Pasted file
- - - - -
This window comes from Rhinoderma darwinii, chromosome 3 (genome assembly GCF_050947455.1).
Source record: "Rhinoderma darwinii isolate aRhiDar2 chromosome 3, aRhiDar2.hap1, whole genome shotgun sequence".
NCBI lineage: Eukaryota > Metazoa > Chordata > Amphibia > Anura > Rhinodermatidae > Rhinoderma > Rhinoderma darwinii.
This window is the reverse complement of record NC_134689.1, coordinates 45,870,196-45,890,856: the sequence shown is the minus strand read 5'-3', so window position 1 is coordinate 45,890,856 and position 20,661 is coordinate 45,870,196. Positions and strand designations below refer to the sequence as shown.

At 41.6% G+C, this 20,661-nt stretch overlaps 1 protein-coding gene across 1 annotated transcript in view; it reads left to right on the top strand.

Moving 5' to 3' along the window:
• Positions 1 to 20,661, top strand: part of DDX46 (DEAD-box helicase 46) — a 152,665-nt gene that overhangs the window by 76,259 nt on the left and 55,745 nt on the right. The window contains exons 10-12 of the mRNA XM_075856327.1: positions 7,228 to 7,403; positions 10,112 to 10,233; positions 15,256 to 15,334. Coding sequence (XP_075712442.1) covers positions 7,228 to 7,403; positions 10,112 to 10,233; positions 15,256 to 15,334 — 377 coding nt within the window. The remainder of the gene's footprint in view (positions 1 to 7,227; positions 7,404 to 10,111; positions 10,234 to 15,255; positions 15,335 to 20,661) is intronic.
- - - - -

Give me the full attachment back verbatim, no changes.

This window comes from Rhinoderma darwinii, chromosome 3 (genome assembly GCF_050947455.1).
Source record: "Rhinoderma darwinii isolate aRhiDar2 chromosome 3, aRhiDar2.hap1, whole genome shotgun sequence".
NCBI lineage: Eukaryota > Metazoa > Chordata > Amphibia > Anura > Rhinodermatidae > Rhinoderma > Rhinoderma darwinii.
This window is the reverse complement of record NC_134689.1, coordinates 45,870,196-45,890,856: the sequence shown is the minus strand read 5'-3', so window position 1 is coordinate 45,890,856 and position 20,661 is coordinate 45,870,196. Positions and strand designations below refer to the sequence as shown.

At 41.6% G+C, this 20,661-nt stretch overlaps 1 protein-coding gene across 1 annotated transcript in view; it reads left to right on the top strand.

Moving 5' to 3' along the window:
• Positions 1 to 20,661, top strand: part of DDX46 (DEAD-box helicase 46) — a 152,665-nt gene that overhangs the window by 76,259 nt on the left and 55,745 nt on the right. The window contains exons 10-12 of the mRNA XM_075856327.1: positions 7,228 to 7,403; positions 10,112 to 10,233; positions 15,256 to 15,334. Coding sequence (XP_075712442.1) covers positions 7,228 to 7,403; positions 10,112 to 10,233; positions 15,256 to 15,334 — 377 coding nt within the window. The remainder of the gene's footprint in view (positions 1 to 7,227; positions 7,404 to 10,111; positions 10,234 to 15,255; positions 15,335 to 20,661) is intronic.